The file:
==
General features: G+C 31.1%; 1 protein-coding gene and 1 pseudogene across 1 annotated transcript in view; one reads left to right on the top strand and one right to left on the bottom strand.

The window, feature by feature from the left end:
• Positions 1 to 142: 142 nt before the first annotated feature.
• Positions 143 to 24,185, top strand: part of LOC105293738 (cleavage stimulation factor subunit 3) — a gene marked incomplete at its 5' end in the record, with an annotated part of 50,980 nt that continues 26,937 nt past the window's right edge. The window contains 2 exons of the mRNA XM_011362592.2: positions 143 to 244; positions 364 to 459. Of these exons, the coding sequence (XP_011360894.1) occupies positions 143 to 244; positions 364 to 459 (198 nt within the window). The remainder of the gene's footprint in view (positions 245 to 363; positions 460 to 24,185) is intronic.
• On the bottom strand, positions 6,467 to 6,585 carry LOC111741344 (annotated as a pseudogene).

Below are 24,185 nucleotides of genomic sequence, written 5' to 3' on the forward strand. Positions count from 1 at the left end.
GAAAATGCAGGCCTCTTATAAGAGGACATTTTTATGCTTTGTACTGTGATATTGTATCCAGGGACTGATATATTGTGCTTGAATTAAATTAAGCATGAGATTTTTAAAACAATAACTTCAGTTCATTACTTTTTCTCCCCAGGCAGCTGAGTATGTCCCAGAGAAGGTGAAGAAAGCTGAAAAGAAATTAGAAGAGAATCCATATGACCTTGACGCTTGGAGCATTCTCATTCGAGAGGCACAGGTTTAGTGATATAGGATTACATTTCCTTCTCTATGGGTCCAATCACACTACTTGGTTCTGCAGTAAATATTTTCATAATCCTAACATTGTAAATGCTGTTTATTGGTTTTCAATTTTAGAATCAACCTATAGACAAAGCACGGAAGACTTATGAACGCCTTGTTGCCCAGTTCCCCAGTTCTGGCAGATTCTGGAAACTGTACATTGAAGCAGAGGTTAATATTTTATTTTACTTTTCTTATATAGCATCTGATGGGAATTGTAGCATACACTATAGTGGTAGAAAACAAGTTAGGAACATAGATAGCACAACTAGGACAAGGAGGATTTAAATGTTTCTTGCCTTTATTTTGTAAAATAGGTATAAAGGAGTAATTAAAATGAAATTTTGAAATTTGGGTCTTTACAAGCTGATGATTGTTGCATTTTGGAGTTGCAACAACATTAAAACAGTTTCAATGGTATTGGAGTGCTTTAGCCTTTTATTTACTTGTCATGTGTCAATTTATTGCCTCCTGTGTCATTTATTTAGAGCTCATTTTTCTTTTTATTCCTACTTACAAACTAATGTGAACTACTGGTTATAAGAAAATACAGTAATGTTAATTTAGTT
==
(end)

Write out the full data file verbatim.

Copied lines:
General features: G+C 31.1%; 1 protein-coding gene and 1 pseudogene across 1 annotated transcript in view; one reads left to right on the top strand and one right to left on the bottom strand.

The window, feature by feature from the left end:
• Positions 1 to 142: 142 nt before the first annotated feature.
• Positions 143 to 24,185, top strand: part of LOC105293738 (cleavage stimulation factor subunit 3) — a gene marked incomplete at its 5' end in the record, with an annotated part of 50,980 nt that continues 26,937 nt past the window's right edge. The window contains 2 exons of the mRNA XM_011362592.2: positions 143 to 244; positions 364 to 459. Of these exons, the coding sequence (XP_011360894.1) occupies positions 143 to 244; positions 364 to 459 (198 nt within the window). The remainder of the gene's footprint in view (positions 245 to 363; positions 460 to 24,185) is intronic.
• On the bottom strand, positions 6,467 to 6,585 carry LOC111741344 (annotated as a pseudogene).

Below are 24,185 nucleotides of genomic sequence, written 5' to 3' on the forward strand. Positions count from 1 at the left end.
GAAAATGCAGGCCTCTTATAAGAGGACATTTTTATGCTTTGTACTGTGATATTGTATCCAGGGACTGATATATTGTGCTTGAATTAAATTAAGCATGAGATTTTTAAAACAATAACTTCAGTTCATTACTTTTTCTCCCCAGGCAGCTGAGTATGTCCCAGAGAAGGTGAAGAAAGCTGAAAAGAAATTAGAAGAGAATCCATATGACCTTGACGCTTGGAGCATTCTCATTCGAGAGGCACAGGTTTAGTGATATAGGATTACATTTCCTTCTCTATGGGTCCAATCACACTACTTGGTTCTGCAGTAAATATTTTCATAATCCTAACATTGTAAATGCTGTTTATTGGTTTTCAATTTTAGAATCAACCTATAGACAAAGCACGGAAGACTTATGAACGCCTTGTTGCCCAGTTCCCCAGTTCTGGCAGATTCTGGAAACTGTACATTGAAGCAGAGGTTAATATTTTATTTTACTTTTCTTATATAGCATCTGATGGGAATTGTAGCATACACTATAGTGGTAGAAAACAAGTTAGGAACATAGATAGCACAACTAGGACAAGGAGGATTTAAATGTTTCTTGCCTTTATTTTGTAAAATAGGTATAAAGGAGTAATTAAAATGAAATTTTGAAATTTGGGTCTTTACAAGCTGATGATTGTTGCATTTTGGAGTTGCAACAACATTAAAACAGTTTCAATGGTATTGGAGTGCTTTAGCCTTTTATTTACTTGTCATGTGTCAATTTATTGCCTCCTGTGTCATTTATTTAGAGCTCATTTTTCTTTTTATTCCTACTTACAAACTAATGTGAACTACTGGTTATAAGAAAATACAGTAATGTTAATTTAGTT